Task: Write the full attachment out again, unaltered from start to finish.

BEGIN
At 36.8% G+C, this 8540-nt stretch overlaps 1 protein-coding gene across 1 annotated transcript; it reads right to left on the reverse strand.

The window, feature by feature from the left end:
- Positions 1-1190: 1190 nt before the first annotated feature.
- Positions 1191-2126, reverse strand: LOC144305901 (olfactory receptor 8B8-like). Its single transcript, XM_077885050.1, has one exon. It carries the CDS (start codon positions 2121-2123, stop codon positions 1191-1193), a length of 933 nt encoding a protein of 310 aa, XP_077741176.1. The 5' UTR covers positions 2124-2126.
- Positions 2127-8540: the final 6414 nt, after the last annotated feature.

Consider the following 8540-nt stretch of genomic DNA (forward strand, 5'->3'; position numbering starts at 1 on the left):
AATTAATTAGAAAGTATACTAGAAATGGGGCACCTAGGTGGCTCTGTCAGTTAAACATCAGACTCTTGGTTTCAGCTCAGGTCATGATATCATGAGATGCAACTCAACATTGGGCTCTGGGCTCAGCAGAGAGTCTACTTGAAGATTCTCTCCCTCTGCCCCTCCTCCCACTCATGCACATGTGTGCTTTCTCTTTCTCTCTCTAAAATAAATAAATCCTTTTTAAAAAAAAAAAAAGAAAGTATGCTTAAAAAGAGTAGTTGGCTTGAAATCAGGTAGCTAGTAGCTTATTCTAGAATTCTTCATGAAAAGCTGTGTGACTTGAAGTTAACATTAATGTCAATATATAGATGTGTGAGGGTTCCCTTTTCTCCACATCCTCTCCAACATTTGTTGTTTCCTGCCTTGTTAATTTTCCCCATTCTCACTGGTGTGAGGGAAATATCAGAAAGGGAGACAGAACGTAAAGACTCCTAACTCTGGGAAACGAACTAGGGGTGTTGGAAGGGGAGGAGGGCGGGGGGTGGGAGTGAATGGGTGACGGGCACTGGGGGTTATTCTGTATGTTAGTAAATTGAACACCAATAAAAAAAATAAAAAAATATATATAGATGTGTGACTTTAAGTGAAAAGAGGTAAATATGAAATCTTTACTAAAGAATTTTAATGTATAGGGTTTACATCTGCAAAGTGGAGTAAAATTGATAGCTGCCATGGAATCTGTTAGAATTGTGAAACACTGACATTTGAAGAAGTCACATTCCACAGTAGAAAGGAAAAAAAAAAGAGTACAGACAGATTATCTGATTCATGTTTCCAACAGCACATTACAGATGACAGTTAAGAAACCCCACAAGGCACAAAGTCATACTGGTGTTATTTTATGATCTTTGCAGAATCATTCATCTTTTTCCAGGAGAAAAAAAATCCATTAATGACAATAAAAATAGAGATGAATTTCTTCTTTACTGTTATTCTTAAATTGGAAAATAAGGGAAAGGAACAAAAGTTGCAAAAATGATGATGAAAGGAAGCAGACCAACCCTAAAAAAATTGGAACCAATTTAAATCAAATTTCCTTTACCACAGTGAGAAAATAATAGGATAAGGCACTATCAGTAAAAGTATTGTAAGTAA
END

At 36.8% G+C, this 8540-nt stretch overlaps 1 protein-coding gene across 1 annotated transcript; it reads right to left on the reverse strand.

The window, feature by feature from the left end:
- Positions 1-1190: 1190 nt before the first annotated feature.
- Positions 1191-2126, reverse strand: LOC144305901 (olfactory receptor 8B8-like). Its single transcript, XM_077885050.1, has one exon. It carries the CDS (start codon positions 2121-2123, stop codon positions 1191-1193), a length of 933 nt encoding a protein of 310 aa, XP_077741176.1. The 5' UTR covers positions 2124-2126.
- Positions 2127-8540: the final 6414 nt, after the last annotated feature.

Consider the following 8540-nt stretch of genomic DNA (forward strand, 5'->3'; position numbering starts at 1 on the left):
AATTAATTAGAAAGTATACTAGAAATGGGGCACCTAGGTGGCTCTGTCAGTTAAACATCAGACTCTTGGTTTCAGCTCAGGTCATGATATCATGAGATGCAACTCAACATTGGGCTCTGGGCTCAGCAGAGAGTCTACTTGAAGATTCTCTCCCTCTGCCCCTCCTCCCACTCATGCACATGTGTGCTTTCTCTTTCTCTCTCTAAAATAAATAAATCCTTTTTAAAAAAAAAAAAAGAAAGTATGCTTAAAAAGAGTAGTTGGCTTGAAATCAGGTAGCTAGTAGCTTATTCTAGAATTCTTCATGAAAAGCTGTGTGACTTGAAGTTAACATTAATGTCAATATATAGATGTGTGAGGGTTCCCTTTTCTCCACATCCTCTCCAACATTTGTTGTTTCCTGCCTTGTTAATTTTCCCCATTCTCACTGGTGTGAGGGAAATATCAGAAAGGGAGACAGAACGTAAAGACTCCTAACTCTGGGAAACGAACTAGGGGTGTTGGAAGGGGAGGAGGGCGGGGGGTGGGAGTGAATGGGTGACGGGCACTGGGGGTTATTCTGTATGTTAGTAAATTGAACACCAATAAAAAAAATAAAAAAATATATATAGATGTGTGACTTTAAGTGAAAAGAGGTAAATATGAAATCTTTACTAAAGAATTTTAATGTATAGGGTTTACATCTGCAAAGTGGAGTAAAATTGATAGCTGCCATGGAATCTGTTAGAATTGTGAAACACTGACATTTGAAGAAGTCACATTCCACAGTAGAAAGGAAAAAAAAAAGAGTACAGACAGATTATCTGATTCATGTTTCCAACAGCACATTACAGATGACAGTTAAGAAACCCCACAAGGCACAAAGTCATACTGGTGTTATTTTATGATCTTTGCAGAATCATTCATCTTTTTCCAGGAGAAAAAAAATCCATTAATGACAATAAAAATAGAGATGAATTTCTTCTTTACTGTTATTCTTAAATTGGAAAATAAGGGAAAGGAACAAAAGTTGCAAAAATGATGATGAAAGGAAGCAGACCAACCCTAAAAAAATTGGAACCAATTTAAATCAAATTTCCTTTACCACAGTGAGAAAATAATAGGATAAGGCACTATCAGTAAAAGTATTGTAAGTAA